Tech Launch Arizona has helped UA Lunar and Planetary Lab professor Dante Lauretta...
UA Adaptive Athletics Tennis Players, Coach on U.S. Team
More than 200 wheelchair tennis players – including the UA's Kaitlyn Verfuerth, Dana Mathewson and their coach Bryan Barten – will compete in the 2011 World Team Cup in South Africa.
Two University of Arizona athletes and their coach will represent the nation during the 2011 World Team Cup in Pretoria, South Africa, April 25 through May 1.
Kaitlyn Verfuerth, a psychology junior, and Dana Mathewson, an honors speech, language and hearing sciences sophomore, and their adaptive athletics coach, Bryan Barten, have been selected to compete on the USA National Wheelchair Tennis Team.
More than 200 players from more than 30 nations are expected to participate during the event. The World Team Cup is a stepping stone to the Paralympics, the second-largest sports competition in the world, after the Olympics.
The trio gained selection by the USA National Coaching staff based on their international ranking and skill level and will compete in teams against other countries around the world much like the men's tennis Davis Cup or the women's tennis Fed Cup.
The women and their coach have traveled the world competing in tournaments, where many times they share courts with tennis professionals including Rafael Nadal and the Williams sisters.
Verfuerth and Mathewson are two of the four women chosen nationally to compete in South Africa and are part of the UA Adaptive Athletics Program. They practice six days a week – three on the tennis courts and three in the weight room.
A veteran of the Paralympics, Verfuerth has competed in the 2004 and 2008 games and has hopes to make the 2012 games in London. Having been injured during an automobile accident at the age of seven, she began playing competitive wheelchair tennis at the age of 14.
By committing herself to playing the tennis tour early on she gained international ranking and the attention of coach Barten. "Wheelchair tennis has given me self confidence," Verfuerth said. "It has also given me the opportunity to see the world."
Verfuerth and Mathewson said the UA Adaptive Athletics Program drew them to the University, and for Mathewson the Honors College was an additional incentive to enroll at the UA.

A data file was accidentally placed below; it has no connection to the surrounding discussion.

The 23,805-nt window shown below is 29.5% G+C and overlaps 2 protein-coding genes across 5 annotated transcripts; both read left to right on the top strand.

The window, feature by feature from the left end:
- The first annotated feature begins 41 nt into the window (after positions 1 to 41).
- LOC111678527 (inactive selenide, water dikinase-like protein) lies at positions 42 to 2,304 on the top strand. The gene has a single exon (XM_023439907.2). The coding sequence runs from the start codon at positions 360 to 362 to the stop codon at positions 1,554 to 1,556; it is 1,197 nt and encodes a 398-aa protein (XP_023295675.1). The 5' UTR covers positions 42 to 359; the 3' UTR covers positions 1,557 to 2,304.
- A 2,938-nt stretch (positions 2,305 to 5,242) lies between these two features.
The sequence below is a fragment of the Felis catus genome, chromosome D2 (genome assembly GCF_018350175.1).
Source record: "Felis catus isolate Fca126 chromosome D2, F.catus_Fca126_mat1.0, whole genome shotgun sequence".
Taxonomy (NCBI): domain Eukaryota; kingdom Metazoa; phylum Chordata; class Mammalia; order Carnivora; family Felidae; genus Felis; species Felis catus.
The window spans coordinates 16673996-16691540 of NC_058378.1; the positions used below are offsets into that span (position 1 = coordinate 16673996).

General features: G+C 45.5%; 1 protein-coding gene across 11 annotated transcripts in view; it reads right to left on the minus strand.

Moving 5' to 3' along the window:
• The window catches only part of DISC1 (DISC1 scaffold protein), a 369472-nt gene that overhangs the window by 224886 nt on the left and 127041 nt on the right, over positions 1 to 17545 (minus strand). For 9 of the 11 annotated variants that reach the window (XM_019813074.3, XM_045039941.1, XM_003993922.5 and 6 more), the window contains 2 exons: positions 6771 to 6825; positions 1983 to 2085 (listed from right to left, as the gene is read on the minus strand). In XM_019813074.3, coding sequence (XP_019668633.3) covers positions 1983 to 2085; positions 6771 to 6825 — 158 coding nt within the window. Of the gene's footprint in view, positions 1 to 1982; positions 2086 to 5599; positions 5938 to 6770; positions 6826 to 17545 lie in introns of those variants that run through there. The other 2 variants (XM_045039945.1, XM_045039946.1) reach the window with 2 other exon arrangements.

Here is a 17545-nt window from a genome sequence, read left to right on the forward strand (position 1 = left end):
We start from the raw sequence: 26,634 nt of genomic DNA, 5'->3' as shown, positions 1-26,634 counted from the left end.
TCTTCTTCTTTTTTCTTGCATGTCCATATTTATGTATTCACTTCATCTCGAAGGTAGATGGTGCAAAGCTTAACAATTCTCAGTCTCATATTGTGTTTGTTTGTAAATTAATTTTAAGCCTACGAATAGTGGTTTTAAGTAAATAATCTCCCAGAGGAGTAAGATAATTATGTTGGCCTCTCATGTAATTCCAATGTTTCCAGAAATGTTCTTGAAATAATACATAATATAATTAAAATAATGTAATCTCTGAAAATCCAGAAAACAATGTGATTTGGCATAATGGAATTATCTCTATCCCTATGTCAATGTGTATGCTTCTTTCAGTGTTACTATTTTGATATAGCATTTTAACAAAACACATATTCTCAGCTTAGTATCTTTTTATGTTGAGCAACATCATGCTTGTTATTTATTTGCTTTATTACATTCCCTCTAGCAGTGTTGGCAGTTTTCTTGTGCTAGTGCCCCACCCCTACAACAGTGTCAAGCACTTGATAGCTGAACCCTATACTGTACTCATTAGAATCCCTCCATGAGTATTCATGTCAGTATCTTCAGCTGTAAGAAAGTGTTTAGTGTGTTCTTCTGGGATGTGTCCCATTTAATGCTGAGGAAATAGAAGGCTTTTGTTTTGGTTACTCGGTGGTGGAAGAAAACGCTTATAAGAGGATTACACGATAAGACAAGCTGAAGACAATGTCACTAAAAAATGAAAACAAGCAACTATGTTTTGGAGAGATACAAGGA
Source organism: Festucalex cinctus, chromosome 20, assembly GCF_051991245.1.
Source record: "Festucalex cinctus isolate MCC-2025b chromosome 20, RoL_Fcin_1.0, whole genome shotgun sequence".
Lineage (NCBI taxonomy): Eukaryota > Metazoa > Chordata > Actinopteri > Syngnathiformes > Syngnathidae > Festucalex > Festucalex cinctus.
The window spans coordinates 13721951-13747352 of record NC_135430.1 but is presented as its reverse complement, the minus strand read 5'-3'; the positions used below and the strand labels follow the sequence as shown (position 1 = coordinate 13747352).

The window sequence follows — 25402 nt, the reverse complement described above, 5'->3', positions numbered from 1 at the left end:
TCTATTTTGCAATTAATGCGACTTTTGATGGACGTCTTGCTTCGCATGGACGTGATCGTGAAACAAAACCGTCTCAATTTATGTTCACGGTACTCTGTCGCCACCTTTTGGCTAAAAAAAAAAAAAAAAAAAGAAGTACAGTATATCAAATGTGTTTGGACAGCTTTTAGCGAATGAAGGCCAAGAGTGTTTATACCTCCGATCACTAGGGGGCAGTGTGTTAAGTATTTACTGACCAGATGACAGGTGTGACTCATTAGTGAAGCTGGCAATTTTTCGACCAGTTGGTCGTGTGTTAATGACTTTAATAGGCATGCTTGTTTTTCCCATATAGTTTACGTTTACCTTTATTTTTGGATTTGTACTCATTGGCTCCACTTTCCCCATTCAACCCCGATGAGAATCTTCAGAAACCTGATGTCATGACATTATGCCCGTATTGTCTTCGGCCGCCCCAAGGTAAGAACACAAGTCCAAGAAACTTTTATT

Mathewson contracted the rare neurological disease transverse myelitis at the age of 10. She played soccer before her illness but has found that her sense of competitiveness has increased since taking up adaptive tennis.
"It's a team sport versus individual sport mentality," Mathewson said. She was contacted by the National Tennis Association's Wheelchair program while in the seventh grade and has had her eye on the World Team Cup and the Paralympics since then.
"It's a huge honor to get to represent my county. I get butterflies just thinking about being a part of the USA's delegation of athletes," Mathewson said.
Coach Barten started the UA's adaptive tennis team in 1997 when an undergrad at the University. Currently, he works at the UA's Disability Resource Center as an adaptive athletics coach, coaching the wheelchair rugby and tennis teams.
The Adaptive Athletics Program at the Disability Resource Center provides disabled athletes the opportunity to compete in a variety of sports, including wheelchair track, quad rugby, tennis, men's and women's basketball and goalball, a sport for the blind and visually impaired.
Barten credits adaptive athletics and its comprehensive program that includes fitness and physical therapy centers for his own success.
Barten is one of four men chosen to compete on the USA men's quad team in South Africa and said the student players help keep his game competitive. He is currently ranked No. 9 in the world, which earned him an invitation to play.
Though he is competing in South Africa, Barten said, the focus should remain on the students. "I am very excited to watch them compete and know that the USA team and the UA are well represented with Kaitlyn and Dana's selections."